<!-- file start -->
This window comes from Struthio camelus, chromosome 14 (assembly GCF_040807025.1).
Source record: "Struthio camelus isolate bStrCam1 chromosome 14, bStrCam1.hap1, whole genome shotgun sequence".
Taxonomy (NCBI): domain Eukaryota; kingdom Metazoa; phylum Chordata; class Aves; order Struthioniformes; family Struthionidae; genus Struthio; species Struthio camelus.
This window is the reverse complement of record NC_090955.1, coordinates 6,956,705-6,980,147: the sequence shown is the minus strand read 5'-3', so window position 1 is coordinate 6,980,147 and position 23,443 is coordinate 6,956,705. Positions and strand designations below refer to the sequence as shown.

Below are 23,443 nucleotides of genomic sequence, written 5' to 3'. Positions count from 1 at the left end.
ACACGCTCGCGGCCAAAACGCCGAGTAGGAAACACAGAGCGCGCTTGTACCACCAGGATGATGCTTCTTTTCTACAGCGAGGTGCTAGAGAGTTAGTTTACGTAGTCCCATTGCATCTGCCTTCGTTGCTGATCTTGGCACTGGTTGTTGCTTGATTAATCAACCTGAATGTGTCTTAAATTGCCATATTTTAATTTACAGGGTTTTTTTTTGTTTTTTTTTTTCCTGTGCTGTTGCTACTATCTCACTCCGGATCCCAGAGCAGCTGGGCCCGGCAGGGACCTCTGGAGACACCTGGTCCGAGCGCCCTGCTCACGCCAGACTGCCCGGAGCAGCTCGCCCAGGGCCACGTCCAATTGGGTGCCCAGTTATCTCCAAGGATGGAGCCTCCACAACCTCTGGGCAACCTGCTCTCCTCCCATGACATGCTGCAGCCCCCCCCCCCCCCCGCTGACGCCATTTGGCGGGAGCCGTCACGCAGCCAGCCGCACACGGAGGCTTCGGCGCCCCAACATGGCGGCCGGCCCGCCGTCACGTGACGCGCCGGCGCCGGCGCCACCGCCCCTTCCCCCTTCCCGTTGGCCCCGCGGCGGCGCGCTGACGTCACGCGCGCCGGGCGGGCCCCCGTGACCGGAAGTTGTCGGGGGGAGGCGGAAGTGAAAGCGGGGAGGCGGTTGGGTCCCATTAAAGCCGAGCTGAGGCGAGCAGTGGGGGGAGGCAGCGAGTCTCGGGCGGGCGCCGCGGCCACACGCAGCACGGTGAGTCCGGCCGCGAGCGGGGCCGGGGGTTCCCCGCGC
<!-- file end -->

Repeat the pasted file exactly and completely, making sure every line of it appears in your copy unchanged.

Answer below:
This window comes from Struthio camelus, chromosome 14 (assembly GCF_040807025.1).
Source record: "Struthio camelus isolate bStrCam1 chromosome 14, bStrCam1.hap1, whole genome shotgun sequence".
Taxonomy (NCBI): domain Eukaryota; kingdom Metazoa; phylum Chordata; class Aves; order Struthioniformes; family Struthionidae; genus Struthio; species Struthio camelus.
This window is the reverse complement of record NC_090955.1, coordinates 6,956,705-6,980,147: the sequence shown is the minus strand read 5'-3', so window position 1 is coordinate 6,980,147 and position 23,443 is coordinate 6,956,705. Positions and strand designations below refer to the sequence as shown.

Below are 23,443 nucleotides of genomic sequence, written 5' to 3'. Positions count from 1 at the left end.
ACACGCTCGCGGCCAAAACGCCGAGTAGGAAACACAGAGCGCGCTTGTACCACCAGGATGATGCTTCTTTTCTACAGCGAGGTGCTAGAGAGTTAGTTTACGTAGTCCCATTGCATCTGCCTTCGTTGCTGATCTTGGCACTGGTTGTTGCTTGATTAATCAACCTGAATGTGTCTTAAATTGCCATATTTTAATTTACAGGGTTTTTTTTTGTTTTTTTTTTTCCTGTGCTGTTGCTACTATCTCACTCCGGATCCCAGAGCAGCTGGGCCCGGCAGGGACCTCTGGAGACACCTGGTCCGAGCGCCCTGCTCACGCCAGACTGCCCGGAGCAGCTCGCCCAGGGCCACGTCCAATTGGGTGCCCAGTTATCTCCAAGGATGGAGCCTCCACAACCTCTGGGCAACCTGCTCTCCTCCCATGACATGCTGCAGCCCCCCCCCCCCCCCGCTGACGCCATTTGGCGGGAGCCGTCACGCAGCCAGCCGCACACGGAGGCTTCGGCGCCCCAACATGGCGGCCGGCCCGCCGTCACGTGACGCGCCGGCGCCGGCGCCACCGCCCCTTCCCCCTTCCCGTTGGCCCCGCGGCGGCGCGCTGACGTCACGCGCGCCGGGCGGGCCCCCGTGACCGGAAGTTGTCGGGGGGAGGCGGAAGTGAAAGCGGGGAGGCGGTTGGGTCCCATTAAAGCCGAGCTGAGGCGAGCAGTGGGGGGAGGCAGCGAGTCTCGGGCGGGCGCCGCGGCCACACGCAGCACGGTGAGTCCGGCCGCGAGCGGGGCCGGGGGTTCCCCGCGC